Roberts supporters, for their part, made hay when it was revealed that Wolf had posted macabre patient X-rays on his personal Facebook page and made comments about them. Of a picture showing a man with his head blown off by a gunshot, Wolf wrote: “It reminds [me] of the scene from ‘Terminator 2’ when they shoot the liquid metal terminator guy in the face at close range and it kind of splits him open temporarily almost like a flower blooming. We all find beauty in different things.”


  22. 22
    Suffern ACE says:

    @tsquared2001: Not nice. Chicago in the 70s was a grand fine group. I’m thinking Lutheran church music – songs of praise about God’s joyful glory sung as if the congregation has just finished marching 40 miles through the desert.

  23. 23
  24. 24
    srv says:

    I think this commercial proves that the white folks have lost the war.

  25. 25
    grrljock says:

    @brent: Yes, this is SUPPOSED to be a joke. Toyota’s been using the “Swagger Wagon” tag for its Sienna for some time now. Commercials for the Sienna make fun of its uncool-yet-so-useful status, which seems to work.

    Re: song use in commercials, remember all the white people who were outraged when The Beatles’ “Revolution” was used in a Nike ad?

  26. 26
    Keith G says:

    The magic of the market place.

  27. 27
    tsquared2001 says:

    @Suffern ACE: I have only been in a Lutheran church once but damn if that “finished marching 40 miles through the desert” didn’t describe that experience.

    Okay. I’ll switch out Chicago for Boston. That’s fair.

  28. 28
    Keith G says:

    @Cervantes: It’s a game paid for by America’s tax payers.

  29. 29
    Mwangangi says:

    What’s with the link?

  30. 30
    Cervantes says:

    @Keith G: What is it, though? I have not the foggiest.

  31. 31
    Amir Khalid says:

    In the end, that video is just an amusing car commercial. NRA News Commentators Episode 84: Firearms and The Blind is something else again.

    I don’t believe anyone could outdo what Stevie Wonder had to say about this: “Imagine me with a gun. It’s just crazy.”

  32. 32
    tsquared2001 says:

    @srv: Funny.

  33. 33
    Ted Mills says:

    Ah! That explains why my Twitter was full of comments about BustaRhymes suggesting he had died. I guess they were just talking about his reputation.

    Too bad, bc last year’s single with Q-Tip was so so good.

  34. 34
    Amir Khalid says:

    It was Michael Jackson, not any of the Beatles, who sold the use of the song to Nike. Jacko had outbid Paul for ownership of the Northern Songs catalogue, which led to something of a falling-out between them. The blowback from that Nike ad was fierce enough that he didn’t manage to sell any other songs for ads, at least none that I can recall.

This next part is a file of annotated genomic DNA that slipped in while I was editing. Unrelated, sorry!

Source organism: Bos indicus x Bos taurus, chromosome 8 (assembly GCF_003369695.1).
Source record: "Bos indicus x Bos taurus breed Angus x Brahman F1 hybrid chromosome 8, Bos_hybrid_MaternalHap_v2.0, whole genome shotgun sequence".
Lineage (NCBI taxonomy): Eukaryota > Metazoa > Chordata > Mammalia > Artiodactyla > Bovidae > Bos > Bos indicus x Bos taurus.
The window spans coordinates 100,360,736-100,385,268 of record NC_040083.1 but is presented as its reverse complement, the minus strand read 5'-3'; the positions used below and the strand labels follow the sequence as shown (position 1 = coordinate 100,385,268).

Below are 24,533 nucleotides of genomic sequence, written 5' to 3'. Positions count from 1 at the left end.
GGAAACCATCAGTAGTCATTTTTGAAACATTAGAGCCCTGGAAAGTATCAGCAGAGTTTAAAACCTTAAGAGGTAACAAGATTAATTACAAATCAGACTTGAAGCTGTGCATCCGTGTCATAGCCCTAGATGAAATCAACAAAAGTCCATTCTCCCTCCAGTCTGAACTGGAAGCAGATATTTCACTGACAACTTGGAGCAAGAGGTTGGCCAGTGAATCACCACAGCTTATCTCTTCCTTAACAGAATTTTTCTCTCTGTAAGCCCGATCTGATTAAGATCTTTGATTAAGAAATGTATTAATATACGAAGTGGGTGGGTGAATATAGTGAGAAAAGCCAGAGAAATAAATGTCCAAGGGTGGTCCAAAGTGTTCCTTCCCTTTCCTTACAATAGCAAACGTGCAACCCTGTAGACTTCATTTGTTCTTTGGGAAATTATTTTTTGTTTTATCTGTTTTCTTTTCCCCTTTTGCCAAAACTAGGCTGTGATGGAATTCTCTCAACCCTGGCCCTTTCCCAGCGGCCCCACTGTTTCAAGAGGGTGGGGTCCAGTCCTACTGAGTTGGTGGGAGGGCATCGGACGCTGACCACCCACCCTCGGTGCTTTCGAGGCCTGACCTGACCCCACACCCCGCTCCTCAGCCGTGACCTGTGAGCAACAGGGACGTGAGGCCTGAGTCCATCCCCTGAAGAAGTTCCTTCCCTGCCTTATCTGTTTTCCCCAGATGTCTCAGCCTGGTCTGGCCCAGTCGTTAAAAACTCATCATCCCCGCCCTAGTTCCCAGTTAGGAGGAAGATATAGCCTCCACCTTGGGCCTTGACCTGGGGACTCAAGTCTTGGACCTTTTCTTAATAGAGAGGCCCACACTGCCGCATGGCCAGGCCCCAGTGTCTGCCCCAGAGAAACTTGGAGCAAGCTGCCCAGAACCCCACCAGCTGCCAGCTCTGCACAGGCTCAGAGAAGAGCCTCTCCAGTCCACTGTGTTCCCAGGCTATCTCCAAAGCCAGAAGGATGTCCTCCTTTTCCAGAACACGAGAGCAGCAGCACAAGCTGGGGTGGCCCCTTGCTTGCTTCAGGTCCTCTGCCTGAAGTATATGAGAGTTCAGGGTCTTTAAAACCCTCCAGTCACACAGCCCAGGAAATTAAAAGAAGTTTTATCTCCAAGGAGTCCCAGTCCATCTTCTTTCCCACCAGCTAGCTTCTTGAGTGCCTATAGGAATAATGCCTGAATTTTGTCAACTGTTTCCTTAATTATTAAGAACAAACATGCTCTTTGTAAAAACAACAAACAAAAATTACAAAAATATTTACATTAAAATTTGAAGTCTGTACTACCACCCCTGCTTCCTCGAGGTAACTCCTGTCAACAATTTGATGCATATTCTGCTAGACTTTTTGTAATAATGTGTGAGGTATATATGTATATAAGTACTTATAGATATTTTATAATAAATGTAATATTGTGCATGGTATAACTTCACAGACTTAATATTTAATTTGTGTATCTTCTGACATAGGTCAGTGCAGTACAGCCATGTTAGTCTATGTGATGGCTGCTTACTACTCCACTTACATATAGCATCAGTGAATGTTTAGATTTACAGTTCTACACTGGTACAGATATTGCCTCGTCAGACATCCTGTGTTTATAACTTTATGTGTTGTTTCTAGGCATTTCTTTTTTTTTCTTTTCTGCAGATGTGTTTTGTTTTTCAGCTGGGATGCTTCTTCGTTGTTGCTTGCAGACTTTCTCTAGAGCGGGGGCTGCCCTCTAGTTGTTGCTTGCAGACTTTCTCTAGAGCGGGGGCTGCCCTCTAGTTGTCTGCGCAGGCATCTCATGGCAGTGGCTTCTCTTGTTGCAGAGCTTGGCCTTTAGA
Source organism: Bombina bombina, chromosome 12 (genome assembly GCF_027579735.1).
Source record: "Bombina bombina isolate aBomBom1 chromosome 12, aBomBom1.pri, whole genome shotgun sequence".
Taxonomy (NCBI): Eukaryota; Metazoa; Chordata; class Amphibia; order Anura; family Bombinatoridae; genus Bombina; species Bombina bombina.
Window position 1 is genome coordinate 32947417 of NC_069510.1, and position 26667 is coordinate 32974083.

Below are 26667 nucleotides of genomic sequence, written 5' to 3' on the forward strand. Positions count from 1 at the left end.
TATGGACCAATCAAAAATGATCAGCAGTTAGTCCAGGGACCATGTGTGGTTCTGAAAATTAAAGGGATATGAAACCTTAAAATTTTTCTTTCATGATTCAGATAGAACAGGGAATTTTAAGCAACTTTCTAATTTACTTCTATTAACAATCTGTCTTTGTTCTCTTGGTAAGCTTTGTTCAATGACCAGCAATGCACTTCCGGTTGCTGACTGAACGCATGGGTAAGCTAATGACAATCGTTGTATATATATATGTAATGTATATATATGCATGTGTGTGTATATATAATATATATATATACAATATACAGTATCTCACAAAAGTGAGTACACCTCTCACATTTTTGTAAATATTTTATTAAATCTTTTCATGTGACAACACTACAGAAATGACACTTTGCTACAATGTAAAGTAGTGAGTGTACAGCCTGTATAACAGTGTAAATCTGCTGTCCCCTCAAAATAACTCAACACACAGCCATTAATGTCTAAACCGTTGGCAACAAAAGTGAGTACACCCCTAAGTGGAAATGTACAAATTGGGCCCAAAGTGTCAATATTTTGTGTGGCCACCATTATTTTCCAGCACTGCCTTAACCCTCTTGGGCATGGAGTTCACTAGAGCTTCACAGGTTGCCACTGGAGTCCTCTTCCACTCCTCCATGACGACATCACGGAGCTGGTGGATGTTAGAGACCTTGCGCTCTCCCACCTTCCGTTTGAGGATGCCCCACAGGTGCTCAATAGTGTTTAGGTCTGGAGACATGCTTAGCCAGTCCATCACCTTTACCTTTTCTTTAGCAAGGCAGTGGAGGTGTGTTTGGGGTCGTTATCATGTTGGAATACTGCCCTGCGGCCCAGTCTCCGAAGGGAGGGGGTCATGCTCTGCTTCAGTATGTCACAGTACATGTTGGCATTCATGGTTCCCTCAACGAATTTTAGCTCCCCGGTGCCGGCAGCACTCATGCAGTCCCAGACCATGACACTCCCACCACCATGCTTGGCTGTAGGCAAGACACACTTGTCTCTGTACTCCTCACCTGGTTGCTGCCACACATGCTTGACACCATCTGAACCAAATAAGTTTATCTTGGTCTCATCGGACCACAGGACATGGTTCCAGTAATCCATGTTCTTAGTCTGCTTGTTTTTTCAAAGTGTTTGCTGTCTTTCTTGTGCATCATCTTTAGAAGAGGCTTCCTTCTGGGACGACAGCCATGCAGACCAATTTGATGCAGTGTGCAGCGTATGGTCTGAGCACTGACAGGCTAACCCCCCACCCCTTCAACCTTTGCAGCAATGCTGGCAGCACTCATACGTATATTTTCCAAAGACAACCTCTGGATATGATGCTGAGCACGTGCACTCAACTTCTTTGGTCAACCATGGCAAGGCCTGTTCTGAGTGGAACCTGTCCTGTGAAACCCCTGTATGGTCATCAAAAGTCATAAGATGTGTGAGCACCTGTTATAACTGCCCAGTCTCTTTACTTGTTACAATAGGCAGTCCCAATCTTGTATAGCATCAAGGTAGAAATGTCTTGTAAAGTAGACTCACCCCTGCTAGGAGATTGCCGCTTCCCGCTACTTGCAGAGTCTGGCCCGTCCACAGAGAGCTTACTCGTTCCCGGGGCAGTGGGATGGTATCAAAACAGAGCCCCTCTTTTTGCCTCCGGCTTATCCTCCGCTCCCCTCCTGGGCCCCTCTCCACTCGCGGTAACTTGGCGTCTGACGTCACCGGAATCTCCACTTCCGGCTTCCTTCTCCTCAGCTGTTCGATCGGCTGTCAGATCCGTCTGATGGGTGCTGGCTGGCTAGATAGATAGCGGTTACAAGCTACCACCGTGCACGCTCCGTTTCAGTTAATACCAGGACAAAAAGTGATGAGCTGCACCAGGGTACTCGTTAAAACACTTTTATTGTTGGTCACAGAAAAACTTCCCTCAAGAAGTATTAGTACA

35. 35

    @Amir Khalid: But what if someone jumps on top of you and tries to rape you? Do you need to see them? In this highly likely scenario, you just need to start blasting!

  36. 36
    pamelabrown53 says:

    @Amir Khalid: “I watched all the way to the end. What do I win”?

    I’ll sponsor a fund drive for a super sized container of Smoothie Tums. Will that work?

  37. 37
    Cervantes says:

    @Amir Khalid: The way I heard it back in ’85 was not that McCartney was outbid but rather that he and Ono, not believing that the rights were worth more than the minimum startIng bid, declined to make any bid at all.

  38. 38
    Mike J says:


    The Cosby family singing a Journey song. No, singing a Chicago song.

    The point of this commercial is that the white family isn’t cool enough to listen to rap.

    The white equivalent would be Neko Case.

  39. 39
    rikyrah says:

    Busta Busta Busta…

    uh uh uh

  40. 40
    Dee Loralei says:

    The commercial cracked me up, obviously tongue in cheek.

  41. 41
    Paul in KY says:

    @Face: Check out some old Lawrence Welk shows for ideas.

  42. 42
    Cassidy says:

    Eh, Busta is getting paid. Good for him.

  43. 43
    Joel says:

    Busta lost his shit when being a homophobic dickhead was no longer cool.

  44. 44
    tsquared2001 says:

    @Mike J: Who the hell is Neko Case? Did you make up that name? Sounds fake to me.

  45. 45
    DTGstl314 says:


    I think the producers were probably going for a “so horrifically bad that it’s good” feel with it. The fact that we’re here even commenting on it in the first place (as I’m sure are many others elsewhere) means it worked to a certain extent. Bad press is better than no press.

  46. 46
    Another Holocene Human (now with new computer) says:

    I was all set to defend Busta Rhymes here but I started playing that video and… I can’t even.

    Honest, I think that earnest crappy white rapping of the late 1980s (imitating Sugar Hill Gang because we white folk gotta be waaaayyyy behind the trends, nothing whiter than that–see Hipsters who turn it into some sort of exaggerated mating signal) was better. Oh, and get off my lawn, Toyota.

  47. 47
    randomworker says:

    @tsquared2001: More like the Robert L Johnson family singing Aerosmith Toys in the Attic.

  48. 48
    DTGstl314 says:

    Google has removed the game from the Play Store. It is worth noting that Google didn’t actually create the game or upload it to the store, but it is fair to say they ought to tighten up their app review process (assuming they even have one) to keep crap like that from showing up in the first place.

  49. 49
    tsquared2001 says:

    @randomworker: No telling with the Johnson family – they might like them some Aerosmith. Talk about a bougie family

  50. 50
    Tone In DC says:

    Elon and Team Blackness, I drive a Toyota and I know pointing and laughing can and does happen.

    I think it’s way too easy to make fun of this ad. I remember MC Hammer dancing in a KFC ad years ago. I cringed, cursed in fluent kangaroo and changed the channel.

    Having said that, to me, the Congress’ g00per-induced, irretrievable and continuing insanity is much more of a story than Busta Rhymes’ ad. /end rant

    Keep up the great work.

  51. 51
    kc says:


    Not as important as “cultural appropriation,” obv.

  52. 52
    Cervantes says:

    @kc: ?

Comments are closed.